Talk by Simon Yueh, Jet Propulsion Laboratory, CalTech: NASA Soil Moisture Active Passive Mission Status, Products, and Future Plan

Topic: Hydrology

Simon Yeah, Jet Propulsion Laboratory, CalTech


noon to 1 p.m., Oct. 11, 2023


Seminar Format

Available remotely via Zoom webinar. Contact the department to subscribe to the email list (zoom link provided in announcement).


The NASA Soil Moisture Active Passive (SMAP) Mission was launched in January 2015, and its L-band radiometer has been operational since April 2015. The key science requirements of the SMAP mission are to provide accurate soil moisture for hydrology and carbon cycle studies. The radiometer calibration has been very stable, with less than 0.2 K rms variation over eight years. The quality of baseline soil moisture products based on the Dual Channel Algorithm (DCA) has reached 0.036 m3/m3 unbiased RMSE and better than 0.8 correlation in comparison with the in-situ data from Cal/Val sites. The DCA algorithm can also produce the Vegetation Optical Depth (VOD). There is clear linearity between SMAP VOD and tree height spatially for values of tree height less than 20 m, and the relationship remains fairly linear up to tree heights of ~ 35 m with a strong correlation of 0.81. Validation studies in the US corn belt have also found a significant correlation between the SMAP VOD and the crop water content. Since 2020, the SMAP soil moisture on a polar EASE-2 grid has been developed to achieve more uniform zonal and meridional sampling in the polar regions. We have also updated the water mask derived from the NASA Terra MODIS Land Water Mask version 6 (2015-2019) record. The benefit is greater in the Northern Hemisphere high latitudes where the updated water mask is more effective in resolving the abundance of smaller water bodies in boreal and tundra wetlands, and many anomalous soil moisture retrievals (overly wet) near the coastlines have been eliminated. SMAP’s L-band data has been found useful for many scientific applications, including depictions of water and carbon cycles, improvement to parameterization of hydrologic processes over land surfaces, flood forecasting, and ocean surface salinity mapping. The uncertainty of the current soil moisture products will be described. There are five high-priority tasks to be conducted during the next mission extension phase (2024-2026). Highlights of the future plan will be provided.


Simon H. Yueh received a Ph.D. degree in Electrical Engineering in January 1991 from the Massachusetts Institute of Technology. He was a postdoctoral research associate at the Massachusetts Institute of Technology from February to August 1991. In September 1991, he joined the Radar Science and Engineering Section at the Jet Propulsion Laboratory (JPL). He was the supervisor of the radar system engineering and algorithm development group from 2002-2007, the deputy manager of the Climate, Oceans, and Solid Earth section from July 2007 to March 2009, and the section manager from April 2009 to Jan 2013. He served as the Project Scientist of the National Aeronautics and Space Administration (NASA) Aquarius mission from January 2012 to September 2013, the Deputy Project Scientist of NASA Soil Moisture Active Passive Mission from Jan 2013 to September 2013, and the SMAP Project Scientist since October 2013. He has been the Principal/Co-Investigator of numerous NASA and DOD research projects on remote sensing of ocean salinity, ocean wind, terrestrial snow, and soil moisture. He has authored four book chapters and published more than 300 publications and presentations. He received the 2021 IEEE J-STARS Prize Paper Award, the 2014 IEEE GRSS Transaction Prize Paper Award, the 2010 IEEE GRSS Transaction Prize Paper Award, the 2002 IEEE GRSS Transaction Prize Paper Award, the 2000 Best Paper Award in the IEEE International Geoscience and Remote Symposium 2000, and the 1995 IEEE GRSS Transaction Prize Paper award for a paper on polarimetric radiometry. He received the JPL Lew Allen Award in 1998, the Ed Stone Award in 2003 and 2023, the NASA Exceptional Technology Achievement Award in 2014, and the NASA Outstanding Public Leadership Medal in 2017. He was an associate editor of Radio Science from 2002 to 2006 and the Editor in Chief of IEEE Transactions on Geoscience and Remote Sensing from 2018-2022. He is a Fellow of IEEE and a member of URSI Commission-F.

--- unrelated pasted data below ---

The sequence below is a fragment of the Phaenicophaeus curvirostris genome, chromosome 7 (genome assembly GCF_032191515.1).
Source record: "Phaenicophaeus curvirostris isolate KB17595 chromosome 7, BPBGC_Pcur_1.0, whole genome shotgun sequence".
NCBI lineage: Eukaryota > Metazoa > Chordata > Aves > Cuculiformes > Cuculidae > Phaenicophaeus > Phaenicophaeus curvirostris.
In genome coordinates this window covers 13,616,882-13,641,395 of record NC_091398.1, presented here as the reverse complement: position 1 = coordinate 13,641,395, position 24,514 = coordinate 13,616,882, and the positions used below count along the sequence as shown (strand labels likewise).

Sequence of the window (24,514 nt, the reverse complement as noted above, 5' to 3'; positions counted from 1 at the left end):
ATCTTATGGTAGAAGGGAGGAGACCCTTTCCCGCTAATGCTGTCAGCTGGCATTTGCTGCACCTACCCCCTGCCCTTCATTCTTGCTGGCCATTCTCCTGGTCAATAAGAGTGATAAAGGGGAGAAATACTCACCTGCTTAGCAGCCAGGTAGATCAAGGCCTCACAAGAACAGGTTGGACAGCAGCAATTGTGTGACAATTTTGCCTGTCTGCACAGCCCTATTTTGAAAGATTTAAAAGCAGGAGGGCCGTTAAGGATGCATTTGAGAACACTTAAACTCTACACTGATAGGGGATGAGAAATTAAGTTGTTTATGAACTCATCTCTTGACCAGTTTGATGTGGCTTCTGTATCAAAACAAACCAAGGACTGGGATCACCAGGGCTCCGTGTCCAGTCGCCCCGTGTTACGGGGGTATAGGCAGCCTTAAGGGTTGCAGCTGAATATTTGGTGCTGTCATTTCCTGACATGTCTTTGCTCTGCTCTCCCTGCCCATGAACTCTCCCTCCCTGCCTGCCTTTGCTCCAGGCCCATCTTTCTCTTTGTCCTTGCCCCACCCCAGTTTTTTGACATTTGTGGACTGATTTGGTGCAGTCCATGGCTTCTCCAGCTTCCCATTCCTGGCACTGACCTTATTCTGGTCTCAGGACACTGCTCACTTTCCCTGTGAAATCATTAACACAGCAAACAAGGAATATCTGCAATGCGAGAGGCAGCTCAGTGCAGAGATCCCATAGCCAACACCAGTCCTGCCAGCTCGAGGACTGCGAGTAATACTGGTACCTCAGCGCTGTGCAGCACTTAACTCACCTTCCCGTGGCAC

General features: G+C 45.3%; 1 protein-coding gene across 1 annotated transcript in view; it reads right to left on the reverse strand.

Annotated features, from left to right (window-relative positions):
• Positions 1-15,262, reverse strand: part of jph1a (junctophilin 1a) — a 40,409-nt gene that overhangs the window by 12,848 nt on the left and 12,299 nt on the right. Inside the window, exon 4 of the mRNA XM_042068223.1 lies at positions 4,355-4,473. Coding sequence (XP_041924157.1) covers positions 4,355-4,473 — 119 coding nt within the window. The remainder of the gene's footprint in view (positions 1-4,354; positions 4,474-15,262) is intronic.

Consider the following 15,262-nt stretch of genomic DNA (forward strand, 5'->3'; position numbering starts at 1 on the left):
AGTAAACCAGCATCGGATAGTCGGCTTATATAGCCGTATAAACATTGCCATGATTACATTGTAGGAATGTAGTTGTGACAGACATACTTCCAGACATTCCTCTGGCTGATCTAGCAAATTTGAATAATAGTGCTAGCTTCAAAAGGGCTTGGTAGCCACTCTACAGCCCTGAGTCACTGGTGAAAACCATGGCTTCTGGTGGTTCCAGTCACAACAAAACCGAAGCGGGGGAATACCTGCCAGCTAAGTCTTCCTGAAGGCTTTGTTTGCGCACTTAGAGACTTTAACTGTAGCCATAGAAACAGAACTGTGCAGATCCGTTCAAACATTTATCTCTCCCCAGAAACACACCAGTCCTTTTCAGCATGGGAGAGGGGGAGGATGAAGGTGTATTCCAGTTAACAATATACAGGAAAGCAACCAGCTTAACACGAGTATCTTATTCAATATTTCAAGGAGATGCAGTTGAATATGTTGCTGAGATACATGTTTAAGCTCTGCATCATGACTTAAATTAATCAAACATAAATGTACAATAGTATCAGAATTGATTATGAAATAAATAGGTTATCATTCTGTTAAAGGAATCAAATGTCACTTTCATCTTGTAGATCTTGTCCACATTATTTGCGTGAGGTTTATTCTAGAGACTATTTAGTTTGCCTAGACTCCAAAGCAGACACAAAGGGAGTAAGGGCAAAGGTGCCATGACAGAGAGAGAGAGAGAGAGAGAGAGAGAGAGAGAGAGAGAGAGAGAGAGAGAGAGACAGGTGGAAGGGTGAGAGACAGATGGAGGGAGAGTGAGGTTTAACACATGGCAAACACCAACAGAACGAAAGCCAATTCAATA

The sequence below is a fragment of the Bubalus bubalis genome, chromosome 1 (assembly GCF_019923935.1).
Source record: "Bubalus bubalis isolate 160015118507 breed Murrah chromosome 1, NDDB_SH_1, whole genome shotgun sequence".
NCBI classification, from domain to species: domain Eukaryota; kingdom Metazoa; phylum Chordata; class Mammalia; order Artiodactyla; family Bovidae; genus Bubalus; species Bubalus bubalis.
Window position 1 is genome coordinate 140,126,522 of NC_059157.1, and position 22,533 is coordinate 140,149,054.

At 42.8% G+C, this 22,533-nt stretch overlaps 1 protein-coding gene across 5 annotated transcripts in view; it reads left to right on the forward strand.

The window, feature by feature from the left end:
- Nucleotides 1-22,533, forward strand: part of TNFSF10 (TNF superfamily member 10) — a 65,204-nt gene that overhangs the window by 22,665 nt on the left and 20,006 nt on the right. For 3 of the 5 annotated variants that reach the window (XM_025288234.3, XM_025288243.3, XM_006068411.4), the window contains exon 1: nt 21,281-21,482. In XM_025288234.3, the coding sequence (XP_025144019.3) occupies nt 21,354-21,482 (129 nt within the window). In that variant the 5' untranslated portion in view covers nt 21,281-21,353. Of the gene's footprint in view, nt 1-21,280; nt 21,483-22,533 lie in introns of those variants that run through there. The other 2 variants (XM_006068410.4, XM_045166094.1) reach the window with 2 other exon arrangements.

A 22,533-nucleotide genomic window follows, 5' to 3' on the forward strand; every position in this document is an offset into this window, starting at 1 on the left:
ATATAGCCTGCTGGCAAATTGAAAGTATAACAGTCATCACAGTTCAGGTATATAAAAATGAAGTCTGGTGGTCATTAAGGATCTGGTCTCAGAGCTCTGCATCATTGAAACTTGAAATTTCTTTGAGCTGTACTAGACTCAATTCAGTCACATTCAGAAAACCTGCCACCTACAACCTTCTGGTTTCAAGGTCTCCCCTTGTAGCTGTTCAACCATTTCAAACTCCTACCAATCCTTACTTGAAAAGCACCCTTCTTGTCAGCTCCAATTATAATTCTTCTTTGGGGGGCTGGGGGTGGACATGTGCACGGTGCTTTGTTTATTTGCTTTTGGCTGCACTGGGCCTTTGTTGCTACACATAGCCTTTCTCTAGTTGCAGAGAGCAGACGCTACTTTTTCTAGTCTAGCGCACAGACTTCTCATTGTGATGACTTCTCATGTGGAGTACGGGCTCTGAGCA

Simon H. Yueh: [Email: | Project Scientist, Soil Moisture Active Passive Mission, Jet Propulsion Laboratory | Google Scholar | other]